And one by one they paraded out, female cousins fussing over trains and sleeves. One by one they absorbed the admiring cheers of proud parents, were photographed by the family photo snapper and played the digital pictures back on the lounge room TV.

And I wondered – how important might this be for their formation into adults? Are they not becoming aware – by participation, by exploration – of the importance of being married, the specialness of this day?

Now the church talks a lot about the importance of marriage. But educationalists tell us we remember much more by what we do than by what we say. So how important was this last night – actually feeling a fabric of value, actually sensing the importance of a bride on a wedding day – in communicating values?

And if it is important for their formation, should the church be involved in some way alongside a family? Should this be a youth group activity of some sort or shape?

What would happen if every five years the women in a church gathered around the younger women and together they laughed and dreamed and talked? And the men gathered with the younger men and they talked about how hard it is to be a husband, the rough edges that get smoothed, the life habits that get honed by years of commitment and loyalty?

What could be the impact of such events on the fabric (pun intended) of our society?

Posted by steve at 09:15 AM

Wednesday, January 09, 2008

Lenten 7-pack a spiritual resource for your Lent

Lent starts early this year (Ash Wednesday is February 6). For those looking for a Lenten resource; you might like to try the Lenten 7-pack. Developed by us at Opawa last year, and used by individuals, schools and other church communities around Christchurch, plus in Australia and UK, they are designed to encourage a spirituality2go, learn by doing approach.

The Lenten 7 pack includes
: 7 wallet sized cards. Each card has a hand-drawn image (by cartoonist Si Smith) + a Biblical text + a Lenten spiritual practice + a question to contemplate. The 7 cards follow the journey of Jesus toward Jerusalem. The cards are small enough to fit in wallets and on fridges. They allow individual practise and reflection over a week. (Here is the image for week 7, Jesus preparing to enter Jerusalem).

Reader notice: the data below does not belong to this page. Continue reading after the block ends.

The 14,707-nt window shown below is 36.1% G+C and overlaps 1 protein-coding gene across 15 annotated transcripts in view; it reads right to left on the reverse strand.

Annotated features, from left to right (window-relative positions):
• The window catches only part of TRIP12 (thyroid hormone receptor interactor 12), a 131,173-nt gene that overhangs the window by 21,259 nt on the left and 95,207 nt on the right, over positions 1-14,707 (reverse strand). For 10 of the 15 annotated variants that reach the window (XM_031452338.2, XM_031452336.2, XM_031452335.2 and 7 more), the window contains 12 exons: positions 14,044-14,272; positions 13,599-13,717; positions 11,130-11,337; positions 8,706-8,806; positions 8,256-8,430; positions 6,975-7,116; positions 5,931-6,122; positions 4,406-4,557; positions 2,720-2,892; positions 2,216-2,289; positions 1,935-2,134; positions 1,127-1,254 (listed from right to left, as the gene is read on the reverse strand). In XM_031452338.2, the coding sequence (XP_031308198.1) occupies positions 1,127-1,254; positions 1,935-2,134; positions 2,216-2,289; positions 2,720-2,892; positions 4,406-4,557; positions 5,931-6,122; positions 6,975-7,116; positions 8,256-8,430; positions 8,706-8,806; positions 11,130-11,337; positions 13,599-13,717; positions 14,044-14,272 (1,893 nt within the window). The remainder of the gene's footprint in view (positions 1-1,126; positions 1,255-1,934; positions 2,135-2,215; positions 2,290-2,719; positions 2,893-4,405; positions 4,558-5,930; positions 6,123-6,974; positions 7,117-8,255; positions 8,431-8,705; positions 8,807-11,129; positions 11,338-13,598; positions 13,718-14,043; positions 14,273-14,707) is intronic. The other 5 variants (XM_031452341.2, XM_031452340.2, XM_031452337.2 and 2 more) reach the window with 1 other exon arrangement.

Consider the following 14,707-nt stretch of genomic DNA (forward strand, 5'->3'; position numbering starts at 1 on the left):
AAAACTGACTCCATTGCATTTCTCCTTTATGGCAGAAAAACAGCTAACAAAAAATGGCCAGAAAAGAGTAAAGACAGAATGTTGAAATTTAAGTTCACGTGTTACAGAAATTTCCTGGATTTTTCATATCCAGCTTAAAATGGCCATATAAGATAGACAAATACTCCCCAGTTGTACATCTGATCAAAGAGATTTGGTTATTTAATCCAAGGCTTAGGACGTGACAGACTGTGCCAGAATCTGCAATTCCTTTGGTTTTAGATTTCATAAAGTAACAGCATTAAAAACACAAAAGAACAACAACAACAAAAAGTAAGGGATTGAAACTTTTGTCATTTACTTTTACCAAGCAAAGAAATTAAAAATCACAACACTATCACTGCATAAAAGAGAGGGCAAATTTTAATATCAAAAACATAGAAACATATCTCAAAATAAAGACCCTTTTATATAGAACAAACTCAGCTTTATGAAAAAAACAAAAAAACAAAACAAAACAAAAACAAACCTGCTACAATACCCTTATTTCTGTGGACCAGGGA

Copy of practice7forblog.jpg

: 7 accompanying study guides, allowing sharing and group learning around the practices. The guides include guidelines for forming a group, plus questions to facilitate interaction. Thus individual reflection is supported by community interaction. (So at Opawa we offered coffee in our church foyer on the Wednesdays of the Lenten period and people formed into groups to share and talk. An unexpected byproduct was that some of the people wanted to continue, so two new small groups formed as a result!)

: 7 sermons, used to introduce the cards each week of Lent (resource only, as your sermons will of course, be much better than mine).

The 7 cards follow the journey toward Jerusalem in Luke, as follows:
Partners with God; Luke 10:1-12
Love God, Love people; Luke 10:25-29
Search the Scriptures; Luke 10:25-37
Hope in Christ-centred change; Luke 14:15-24
Act with mission hearts; Luke 15:1-10
Seek a community of warmth and honesty; Luke 18:15-17
Apply a Kingdom vision to our resources; Luke 19:28-20

The study guide and sermons are free for orders of 3 or more. The cards costs $2.50 a set (7 cards in a set) plus postage. Costs allow us to offset printing costs and thank the creatives who gifted themselves to make this project possible. Orders to steve at emergentkiwi dot org dot nz